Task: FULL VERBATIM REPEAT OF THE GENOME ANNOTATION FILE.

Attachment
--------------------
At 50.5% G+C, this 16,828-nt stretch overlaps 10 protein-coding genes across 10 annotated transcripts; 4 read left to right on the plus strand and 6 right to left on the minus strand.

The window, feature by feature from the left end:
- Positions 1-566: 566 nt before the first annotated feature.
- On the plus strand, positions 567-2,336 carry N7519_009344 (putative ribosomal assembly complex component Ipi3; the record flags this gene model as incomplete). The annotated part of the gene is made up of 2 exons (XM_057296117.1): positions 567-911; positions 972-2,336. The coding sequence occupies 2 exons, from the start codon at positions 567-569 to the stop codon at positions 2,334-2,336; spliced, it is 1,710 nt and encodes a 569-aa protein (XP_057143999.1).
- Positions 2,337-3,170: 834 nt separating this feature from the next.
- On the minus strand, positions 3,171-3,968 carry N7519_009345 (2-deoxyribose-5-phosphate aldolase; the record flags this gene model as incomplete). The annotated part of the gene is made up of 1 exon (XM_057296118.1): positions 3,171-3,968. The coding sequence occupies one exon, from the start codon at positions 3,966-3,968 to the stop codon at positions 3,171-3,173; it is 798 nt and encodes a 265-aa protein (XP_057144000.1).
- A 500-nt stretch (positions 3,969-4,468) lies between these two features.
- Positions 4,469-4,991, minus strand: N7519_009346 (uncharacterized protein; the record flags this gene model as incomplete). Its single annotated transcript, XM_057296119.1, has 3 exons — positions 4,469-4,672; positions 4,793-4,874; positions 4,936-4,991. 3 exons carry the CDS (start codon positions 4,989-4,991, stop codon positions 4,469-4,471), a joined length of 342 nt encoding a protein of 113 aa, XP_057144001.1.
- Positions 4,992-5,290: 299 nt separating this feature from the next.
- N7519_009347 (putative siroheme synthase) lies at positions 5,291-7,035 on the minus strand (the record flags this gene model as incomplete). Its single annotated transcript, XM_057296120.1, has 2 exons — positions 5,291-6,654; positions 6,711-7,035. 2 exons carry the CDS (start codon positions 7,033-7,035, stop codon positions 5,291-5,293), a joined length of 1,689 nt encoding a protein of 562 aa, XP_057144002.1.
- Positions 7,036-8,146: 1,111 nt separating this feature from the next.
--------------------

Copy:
At 50.5% G+C, this 16,828-nt stretch overlaps 10 protein-coding genes across 10 annotated transcripts; 4 read left to right on the plus strand and 6 right to left on the minus strand.

The window, feature by feature from the left end:
- Positions 1-566: 566 nt before the first annotated feature.
- On the plus strand, positions 567-2,336 carry N7519_009344 (putative ribosomal assembly complex component Ipi3; the record flags this gene model as incomplete). The annotated part of the gene is made up of 2 exons (XM_057296117.1): positions 567-911; positions 972-2,336. The coding sequence occupies 2 exons, from the start codon at positions 567-569 to the stop codon at positions 2,334-2,336; spliced, it is 1,710 nt and encodes a 569-aa protein (XP_057143999.1).
- Positions 2,337-3,170: 834 nt separating this feature from the next.
- On the minus strand, positions 3,171-3,968 carry N7519_009345 (2-deoxyribose-5-phosphate aldolase; the record flags this gene model as incomplete). The annotated part of the gene is made up of 1 exon (XM_057296118.1): positions 3,171-3,968. The coding sequence occupies one exon, from the start codon at positions 3,966-3,968 to the stop codon at positions 3,171-3,173; it is 798 nt and encodes a 265-aa protein (XP_057144000.1).
- A 500-nt stretch (positions 3,969-4,468) lies between these two features.
- Positions 4,469-4,991, minus strand: N7519_009346 (uncharacterized protein; the record flags this gene model as incomplete). Its single annotated transcript, XM_057296119.1, has 3 exons — positions 4,469-4,672; positions 4,793-4,874; positions 4,936-4,991. 3 exons carry the CDS (start codon positions 4,989-4,991, stop codon positions 4,469-4,471), a joined length of 342 nt encoding a protein of 113 aa, XP_057144001.1.
- Positions 4,992-5,290: 299 nt separating this feature from the next.
- N7519_009347 (putative siroheme synthase) lies at positions 5,291-7,035 on the minus strand (the record flags this gene model as incomplete). Its single annotated transcript, XM_057296120.1, has 2 exons — positions 5,291-6,654; positions 6,711-7,035. 2 exons carry the CDS (start codon positions 7,033-7,035, stop codon positions 5,291-5,293), a joined length of 1,689 nt encoding a protein of 562 aa, XP_057144002.1.
- Positions 7,036-8,146: 1,111 nt separating this feature from the next.